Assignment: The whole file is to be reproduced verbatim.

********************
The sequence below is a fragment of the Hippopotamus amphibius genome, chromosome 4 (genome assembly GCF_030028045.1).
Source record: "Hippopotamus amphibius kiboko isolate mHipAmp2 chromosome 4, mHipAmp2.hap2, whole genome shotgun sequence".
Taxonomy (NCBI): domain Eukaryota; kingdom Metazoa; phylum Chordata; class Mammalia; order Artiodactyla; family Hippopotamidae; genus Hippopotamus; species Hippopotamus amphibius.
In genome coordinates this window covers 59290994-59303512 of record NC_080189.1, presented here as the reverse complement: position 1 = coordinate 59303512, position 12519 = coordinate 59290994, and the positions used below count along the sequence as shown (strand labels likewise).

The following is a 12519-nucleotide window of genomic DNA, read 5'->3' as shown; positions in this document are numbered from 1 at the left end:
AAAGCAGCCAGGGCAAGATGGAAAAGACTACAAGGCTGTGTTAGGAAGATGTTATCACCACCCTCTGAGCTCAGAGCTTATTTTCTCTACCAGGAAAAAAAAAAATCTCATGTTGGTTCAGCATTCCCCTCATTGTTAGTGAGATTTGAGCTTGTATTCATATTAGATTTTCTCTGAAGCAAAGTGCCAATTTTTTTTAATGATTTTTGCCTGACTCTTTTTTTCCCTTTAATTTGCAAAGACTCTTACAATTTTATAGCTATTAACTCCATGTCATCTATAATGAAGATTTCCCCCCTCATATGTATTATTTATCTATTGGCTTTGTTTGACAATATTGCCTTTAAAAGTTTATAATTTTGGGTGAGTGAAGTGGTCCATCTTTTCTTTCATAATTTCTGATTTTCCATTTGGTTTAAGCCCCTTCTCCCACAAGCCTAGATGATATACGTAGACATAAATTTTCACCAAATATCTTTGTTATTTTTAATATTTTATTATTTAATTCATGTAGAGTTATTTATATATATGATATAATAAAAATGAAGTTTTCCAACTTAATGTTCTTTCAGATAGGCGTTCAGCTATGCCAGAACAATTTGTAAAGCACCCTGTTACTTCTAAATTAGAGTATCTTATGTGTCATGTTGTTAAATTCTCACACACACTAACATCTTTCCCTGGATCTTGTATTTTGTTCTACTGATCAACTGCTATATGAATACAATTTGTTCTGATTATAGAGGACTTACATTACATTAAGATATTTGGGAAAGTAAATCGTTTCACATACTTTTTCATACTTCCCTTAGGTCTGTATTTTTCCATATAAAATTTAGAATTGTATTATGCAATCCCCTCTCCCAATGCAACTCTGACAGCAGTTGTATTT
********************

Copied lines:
The sequence below is a fragment of the Hippopotamus amphibius genome, chromosome 4 (genome assembly GCF_030028045.1).
Source record: "Hippopotamus amphibius kiboko isolate mHipAmp2 chromosome 4, mHipAmp2.hap2, whole genome shotgun sequence".
Taxonomy (NCBI): domain Eukaryota; kingdom Metazoa; phylum Chordata; class Mammalia; order Artiodactyla; family Hippopotamidae; genus Hippopotamus; species Hippopotamus amphibius.
In genome coordinates this window covers 59290994-59303512 of record NC_080189.1, presented here as the reverse complement: position 1 = coordinate 59303512, position 12519 = coordinate 59290994, and the positions used below count along the sequence as shown (strand labels likewise).

The following is a 12519-nucleotide window of genomic DNA, read 5'->3' as shown; positions in this document are numbered from 1 at the left end:
AAAGCAGCCAGGGCAAGATGGAAAAGACTACAAGGCTGTGTTAGGAAGATGTTATCACCACCCTCTGAGCTCAGAGCTTATTTTCTCTACCAGGAAAAAAAAAAATCTCATGTTGGTTCAGCATTCCCCTCATTGTTAGTGAGATTTGAGCTTGTATTCATATTAGATTTTCTCTGAAGCAAAGTGCCAATTTTTTTTAATGATTTTTGCCTGACTCTTTTTTTCCCTTTAATTTGCAAAGACTCTTACAATTTTATAGCTATTAACTCCATGTCATCTATAATGAAGATTTCCCCCCTCATATGTATTATTTATCTATTGGCTTTGTTTGACAATATTGCCTTTAAAAGTTTATAATTTTGGGTGAGTGAAGTGGTCCATCTTTTCTTTCATAATTTCTGATTTTCCATTTGGTTTAAGCCCCTTCTCCCACAAGCCTAGATGATATACGTAGACATAAATTTTCACCAAATATCTTTGTTATTTTTAATATTTTATTATTTAATTCATGTAGAGTTATTTATATATATGATATAATAAAAATGAAGTTTTCCAACTTAATGTTCTTTCAGATAGGCGTTCAGCTATGCCAGAACAATTTGTAAAGCACCCTGTTACTTCTAAATTAGAGTATCTTATGTGTCATGTTGTTAAATTCTCACACACACTAACATCTTTCCCTGGATCTTGTATTTTGTTCTACTGATCAACTGCTATATGAATACAATTTGTTCTGATTATAGAGGACTTACATTACATTAAGATATTTGGGAAAGTAAATCGTTTCACATACTTTTTCATACTTCCCTTAGGTCTGTATTTTTCCATATAAAATTTAGAATTGTATTATGCAATCCCCTCTCCCAATGCAACTCTGACAGCAGTTGTATTT